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Youth Smoking Uptake Progress: Price and Public Policy Effects

Author

Listed:
  • Hana Ross

    () (American Cancer Society)

  • Frank J. Chaloupka

    (University of Illinois at Chicago
    National Bureau of Economic Research)

  • Melanie Wakefield

    (Center for Behavioral Research in Cancer, Anti-Cancer Council of Victoria)

Abstract

The differential effects of cigarette prices, smoking restrictions, and youth access laws on five stages of smoking uptake among U.S. high school students is examined. The results of the generalized ordered logit indicate that higher cigarette prices are negatively related to being further on the smoking uptake continuum and that their impact is increasing with the probability of becoming an established smoker increases. Compliance with youth access laws may slow the uptake process. This effect is strongest for students at the last stages of smoking uptake. Higher cigarette prices and policies reducing youth access to cigarettes can interrupt adolescents' progress toward becoming daily, addicted smokers.

Suggested Citation

  • Hana Ross & Frank J. Chaloupka & Melanie Wakefield, 2006. "Youth Smoking Uptake Progress: Price and Public Policy Effects," Eastern Economic Journal, Eastern Economic Association, vol. 32(2), pages 355-367, Spring.
  • Handle: RePEc:eej:eeconj:v:32:y:2006:i:2:p:355-367
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    File URL: http://web.holycross.edu/RePEc/eej/Archive/Volume32/V32N2P355_367.pdf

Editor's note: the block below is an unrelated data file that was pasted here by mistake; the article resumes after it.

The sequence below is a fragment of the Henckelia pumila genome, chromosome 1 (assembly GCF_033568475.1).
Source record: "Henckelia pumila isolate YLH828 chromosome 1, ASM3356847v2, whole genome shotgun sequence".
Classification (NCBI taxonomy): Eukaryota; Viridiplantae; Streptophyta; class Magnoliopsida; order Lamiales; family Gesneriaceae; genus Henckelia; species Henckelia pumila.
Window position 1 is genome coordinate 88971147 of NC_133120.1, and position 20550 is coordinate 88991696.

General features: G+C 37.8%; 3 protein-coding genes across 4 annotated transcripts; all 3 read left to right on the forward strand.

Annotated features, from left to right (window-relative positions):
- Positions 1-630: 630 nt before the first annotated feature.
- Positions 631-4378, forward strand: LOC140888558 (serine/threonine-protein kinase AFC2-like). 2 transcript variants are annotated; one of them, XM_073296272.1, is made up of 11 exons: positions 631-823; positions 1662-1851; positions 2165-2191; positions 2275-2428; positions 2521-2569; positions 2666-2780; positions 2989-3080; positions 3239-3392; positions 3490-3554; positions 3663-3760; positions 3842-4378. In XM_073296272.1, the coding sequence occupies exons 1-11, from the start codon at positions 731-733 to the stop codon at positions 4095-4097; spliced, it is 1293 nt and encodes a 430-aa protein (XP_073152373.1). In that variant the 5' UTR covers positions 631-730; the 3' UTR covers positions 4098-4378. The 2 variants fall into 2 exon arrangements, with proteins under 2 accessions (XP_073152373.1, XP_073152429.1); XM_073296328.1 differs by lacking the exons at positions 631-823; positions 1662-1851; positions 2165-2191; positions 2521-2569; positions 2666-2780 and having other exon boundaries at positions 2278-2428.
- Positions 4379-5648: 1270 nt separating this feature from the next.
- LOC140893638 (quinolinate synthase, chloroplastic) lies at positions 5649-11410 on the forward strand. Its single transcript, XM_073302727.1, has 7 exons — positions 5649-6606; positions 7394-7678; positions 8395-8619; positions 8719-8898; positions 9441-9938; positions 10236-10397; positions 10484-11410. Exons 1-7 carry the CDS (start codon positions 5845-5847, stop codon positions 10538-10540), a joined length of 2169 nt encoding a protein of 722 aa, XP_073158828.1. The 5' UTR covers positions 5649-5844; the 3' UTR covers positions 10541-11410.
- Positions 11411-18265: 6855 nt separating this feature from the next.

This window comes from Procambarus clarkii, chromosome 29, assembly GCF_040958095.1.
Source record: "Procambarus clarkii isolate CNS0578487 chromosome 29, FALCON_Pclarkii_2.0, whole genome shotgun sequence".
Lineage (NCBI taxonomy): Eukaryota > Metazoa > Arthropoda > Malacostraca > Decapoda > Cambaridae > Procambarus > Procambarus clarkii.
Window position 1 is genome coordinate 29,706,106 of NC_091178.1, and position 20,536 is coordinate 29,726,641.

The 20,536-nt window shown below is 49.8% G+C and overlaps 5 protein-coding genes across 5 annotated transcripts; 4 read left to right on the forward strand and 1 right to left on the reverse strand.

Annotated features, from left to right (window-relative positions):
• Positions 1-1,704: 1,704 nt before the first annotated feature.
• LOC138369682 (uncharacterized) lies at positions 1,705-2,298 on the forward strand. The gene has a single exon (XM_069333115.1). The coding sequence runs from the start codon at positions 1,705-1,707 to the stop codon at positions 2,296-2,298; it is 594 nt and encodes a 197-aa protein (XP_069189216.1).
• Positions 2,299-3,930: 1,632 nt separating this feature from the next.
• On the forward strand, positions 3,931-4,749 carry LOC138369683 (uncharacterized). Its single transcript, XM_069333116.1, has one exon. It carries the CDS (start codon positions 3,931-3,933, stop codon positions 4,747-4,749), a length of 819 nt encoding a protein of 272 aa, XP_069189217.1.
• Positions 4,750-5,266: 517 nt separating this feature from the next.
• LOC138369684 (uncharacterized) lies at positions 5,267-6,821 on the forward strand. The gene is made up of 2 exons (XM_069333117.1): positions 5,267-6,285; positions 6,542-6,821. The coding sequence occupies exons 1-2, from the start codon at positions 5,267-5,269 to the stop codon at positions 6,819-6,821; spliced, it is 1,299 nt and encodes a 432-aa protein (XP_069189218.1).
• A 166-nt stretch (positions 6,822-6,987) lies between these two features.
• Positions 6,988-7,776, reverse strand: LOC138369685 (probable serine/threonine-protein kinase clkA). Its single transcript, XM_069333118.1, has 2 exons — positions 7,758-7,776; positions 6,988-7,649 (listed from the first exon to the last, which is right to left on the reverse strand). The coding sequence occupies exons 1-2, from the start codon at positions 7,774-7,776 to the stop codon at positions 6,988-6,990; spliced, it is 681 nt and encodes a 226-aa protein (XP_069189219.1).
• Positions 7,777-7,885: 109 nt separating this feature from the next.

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    References listed on IDEAS

    as
    1. Emery, Sherry & White, Martha M. & Pierce, John P., 2001. "Does cigarette price influence adolescent experimentation?," Journal of Health Economics, Elsevier, vol. 20(2), pages 261-270, March.
    2. Hana Ross & Frank J. Chaloupka, 2003. "The effect of cigarette prices on youth smoking," Health Economics, John Wiley & Sons, Ltd., vol. 12(3), pages 217-230.
    3. Jonathan Gruber, 2000. "Youth Smoking in the U.S.: Prices and Policies," NBER Working Papers 7506, National Bureau of Economic Research, Inc.
    4. Frank J. Chaloupka & Michael Grossman, 1996. "Price, Tobacco Control Policies and Youth Smoking," NBER Working Papers 5740, National Bureau of Economic Research, Inc.
    5. DeCicca, Philip & Kenkel, Donald & Mathios, Alan, 2000. "Putting Out The Fires: Will Higher Taxes Reduce Youth Smoking?," Working Papers 00-3, University of Aarhus, Aarhus School of Business, Department of Economics.
    6. Douglas, Stratford & Hariharan, Govind, 1994. "The hazard of starting smoking: Estimates from a split population duration model," Journal of Health Economics, Elsevier, vol. 13(2), pages 213-230, July.
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    Cited by:

    1. Laura Blow & Andrew Leicester & Frank Windmeijer, 2005. "Parental income and children's smoking behaviour: evidence from the British Household Panel Survey," IFS Working Papers W05/10, Institute for Fiscal Studies.
    2. Sen Anindya & Ariizumi Hideki & Driambe Daciana, 2010. "Do Changes In Cigarette Taxes Impact Youth Smoking? Evidence from Canadian Provinces," Forum for Health Economics & Policy, De Gruyter, vol. 13(2), pages 1-25, August.
    3. Leah K. Lakdawala & David Simon, 2016. "The Intergenerational Consequences of Tobacco Policy," Working papers 2016-27, University of Connecticut, Department of Economics.
    4. Fang, Hai & Ali, Mir M. & Rizzo, John A., 2009. "Does smoking affect body weight and obesity in China?," Economics & Human Biology, Elsevier, vol. 7(3), pages 334-350, December.

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